Sep25TueIntroducing the Chief of the Staff and World Secretary for Women’s Ministries. September 25, 2018 by Shar Davis
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It doesn’t take long after meeting Commissioners Lyndon and Bronwyn Buckingham—affectionately known to friends and family as Bucko and Bronny—to realize they’re down-to-earth, genuine people who would rather the spotlight shone on others. But they will step up to get the job done.
In August, Lyndon took up the role of Chief of the Staff—the second highest position in the worldwide Salvation Army. Bronwyn became World Secretary for Women’s Ministries.
Their heritage is firmly rooted in the Army. Bronwyn’s parents have been soldiers of Whangārei Corps in Northland, New Zealand, her whole life and a sense of deep pride is evident as she speaks of their faithful service in the local corps. “We go back a number of generations so it’s deep within me,” she says.
Lyndon’s parents were officers and he loved growing up in that context. His family became associated with the Army three years after it arrived in New Zealand, when Lyndon’s great-great-grandfather was converted in 1886.
Both had significant experiences as children that shaped their faith over the coming years. Bronwyn came to faith as an eight-year-old during a Sunday night “salvation meeting” and remembers it as clearly as if it was yesterday. “I made my way to the mercy seat … it was childlike but it was real.”
She knows first-hand the spiritual concept of generational transfer. “I’ve been covered in the prayers of my grandparents and parents since before I was even born.” But Bronwyn is quick to point out that we all have to come to a point where we accept it for ourselves. “I’m a fifth or sixth generation Salvationist but a first-generation Christian.”
Bronwyn never strayed from that decision to follow Jesus. At 16 years old she prayed for “Holy Spirit empowerment.”
“I can put a stake in the ground as that being a significant moment for me,” she says.
Lyndon’s childhood faith experience is different. As a six-year-old he attended a congress and didn’t listen to anything during the weekend, “until the end when the preacher said, ‘If you want to meet Jesus, you can, by coming down the front.’ So I went down the front and knelt, thinking I was going to meet Jesus.” Lyndon is a great storyteller and the anticipation he had felt was almost tangible in the recounting, all these years later.
The person who put his arm around Lyndon and spoke into his ear sounded a lot like his uncle Wes Rabbits, who, while being a godly man, was certainly not the “Jesus” he expected. “I have to be honest, in a childlike way I was disappointed and felt like I had been cheated. I think that’s when I became what I can best describe as a cultural Salvationist.” He went through the motions—becoming a junior soldier, going to youth group, becoming a senior soldier and playing in the band.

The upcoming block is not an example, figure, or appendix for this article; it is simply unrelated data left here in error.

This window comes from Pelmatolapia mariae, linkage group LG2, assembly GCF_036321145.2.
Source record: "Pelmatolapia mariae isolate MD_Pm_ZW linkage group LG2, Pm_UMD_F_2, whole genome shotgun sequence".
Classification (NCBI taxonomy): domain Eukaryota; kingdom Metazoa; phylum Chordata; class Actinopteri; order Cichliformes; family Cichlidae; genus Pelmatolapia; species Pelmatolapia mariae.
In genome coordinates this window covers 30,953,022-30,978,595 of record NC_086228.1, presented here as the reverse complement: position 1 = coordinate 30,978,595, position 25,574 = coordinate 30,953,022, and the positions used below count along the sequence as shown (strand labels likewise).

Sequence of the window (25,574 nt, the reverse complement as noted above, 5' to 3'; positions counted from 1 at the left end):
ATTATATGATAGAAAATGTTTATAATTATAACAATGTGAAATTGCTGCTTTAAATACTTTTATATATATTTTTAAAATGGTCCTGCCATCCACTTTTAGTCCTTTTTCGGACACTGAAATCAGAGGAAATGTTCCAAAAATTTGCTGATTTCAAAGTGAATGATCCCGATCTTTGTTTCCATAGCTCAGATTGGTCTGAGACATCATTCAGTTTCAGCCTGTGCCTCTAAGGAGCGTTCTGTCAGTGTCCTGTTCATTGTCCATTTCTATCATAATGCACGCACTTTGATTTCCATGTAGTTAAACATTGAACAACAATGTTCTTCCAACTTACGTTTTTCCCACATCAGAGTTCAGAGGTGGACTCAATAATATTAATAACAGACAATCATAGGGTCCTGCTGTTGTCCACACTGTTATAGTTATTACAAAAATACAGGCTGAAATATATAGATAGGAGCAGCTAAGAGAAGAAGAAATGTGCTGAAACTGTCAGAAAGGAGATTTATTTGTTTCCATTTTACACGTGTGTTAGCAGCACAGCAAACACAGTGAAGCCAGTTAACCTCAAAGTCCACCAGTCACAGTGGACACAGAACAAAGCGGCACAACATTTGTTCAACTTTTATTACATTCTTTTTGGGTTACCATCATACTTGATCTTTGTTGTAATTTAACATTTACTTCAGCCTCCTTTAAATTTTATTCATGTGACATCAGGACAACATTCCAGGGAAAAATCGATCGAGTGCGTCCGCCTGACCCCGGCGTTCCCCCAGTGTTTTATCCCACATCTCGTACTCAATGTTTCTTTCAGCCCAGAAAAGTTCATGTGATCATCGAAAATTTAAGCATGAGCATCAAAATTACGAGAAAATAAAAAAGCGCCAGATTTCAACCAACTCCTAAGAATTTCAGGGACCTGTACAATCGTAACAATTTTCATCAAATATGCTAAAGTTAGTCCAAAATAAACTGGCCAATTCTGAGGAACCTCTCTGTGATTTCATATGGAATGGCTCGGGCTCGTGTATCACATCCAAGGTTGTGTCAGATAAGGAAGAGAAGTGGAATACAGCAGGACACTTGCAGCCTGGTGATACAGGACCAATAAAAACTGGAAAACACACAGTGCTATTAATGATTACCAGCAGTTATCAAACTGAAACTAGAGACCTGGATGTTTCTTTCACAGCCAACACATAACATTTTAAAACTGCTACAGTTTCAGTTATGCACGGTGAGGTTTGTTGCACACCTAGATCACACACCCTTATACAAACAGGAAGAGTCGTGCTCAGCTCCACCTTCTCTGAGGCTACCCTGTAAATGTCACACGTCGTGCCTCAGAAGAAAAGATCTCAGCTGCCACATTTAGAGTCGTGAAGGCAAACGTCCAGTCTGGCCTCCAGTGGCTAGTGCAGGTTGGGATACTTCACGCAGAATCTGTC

But on August 12, 1979, everything changed for Lyndon. He was at youth councils when God broke through the walls that disappointment had built. “I had a deeply moving, spiritual encounter with God … it was physical, emotional and real. I was sobbing but filled with joy at the same time, overwhelmed by the presence of God.”
As a result of that encounter, Lyndon signed a little yellow form—indicating he was offering himself to be a Salvation Army officer. He handed half the form in and kept the other half. It has been at home in his Bible ever since. Years later, while attending the International College for Officers, Lyndon prayed for a special encounter with God—“Something to remind me or push me forward. I opened my Bible and that little piece of paper fell out.” The date was August 12, 2009—30 years to the day that Lyndon first said “yes” and signed that slip of paper.
A Perfect Partnership
When asked how they met, their first response is a giggle, before Bronwyn confesses, “As only you can in the Army, we met at a band concert.”
Lyndon recounts how during the halftime break his friend told him, “I’ve found your future wife, she’s sitting in such and such a row.” Lyndon’s years of dedicated practice were about to pay off: as the soprano cornet player, he got to sit right on the edge, with a clear view of the audience. When he finally spotted her, his first reaction was, “Way above my station, it’s not going to happen.”
After the concert there was a youth group supper and the driver of the car said to Lyndon, “We can only take everyone if someone is sitting on your lap.” Lyndon had no problem with that and when the car door opened, who should land on his lap, but Bronwyn. “I was sitting in the car going, ‘There is a God,’ ” laughs Lyndon.
The First of Many Yes’s
In her later teenage years Bronwyn wanted to do whatever God asked of her. She had a job she loved, she was a soldier and fully involved in the corps, and felt like Whangārei would always be home. When Lyndon came into her life, it didn’t take long before they both realized this was going to be serious.
About six months into their long-distance relationship, Lyndon came to visit from Wellington, New Zealand. Bronwyn recalls Lyndon saying, “There’s something we need to talk about before we take this relationship any further.”
“In that moment I knew—we’d never talked about it—but I knew,” says Bronwyn. “He said to me he had a calling to officership and couldn’t go any further with this relationship without being honest about it. For me, that became the moment that God said, ‘This is what I’m asking of you.’ ”
It wasn’t easy for Bronwyn. “I was a homebody, I didn’t feel that I had anything that I could bring as an officer in the Army ... Lyndon is very outgoing, gifted, all of that stuff. And then there was me—this shy little girl from Whangārei.”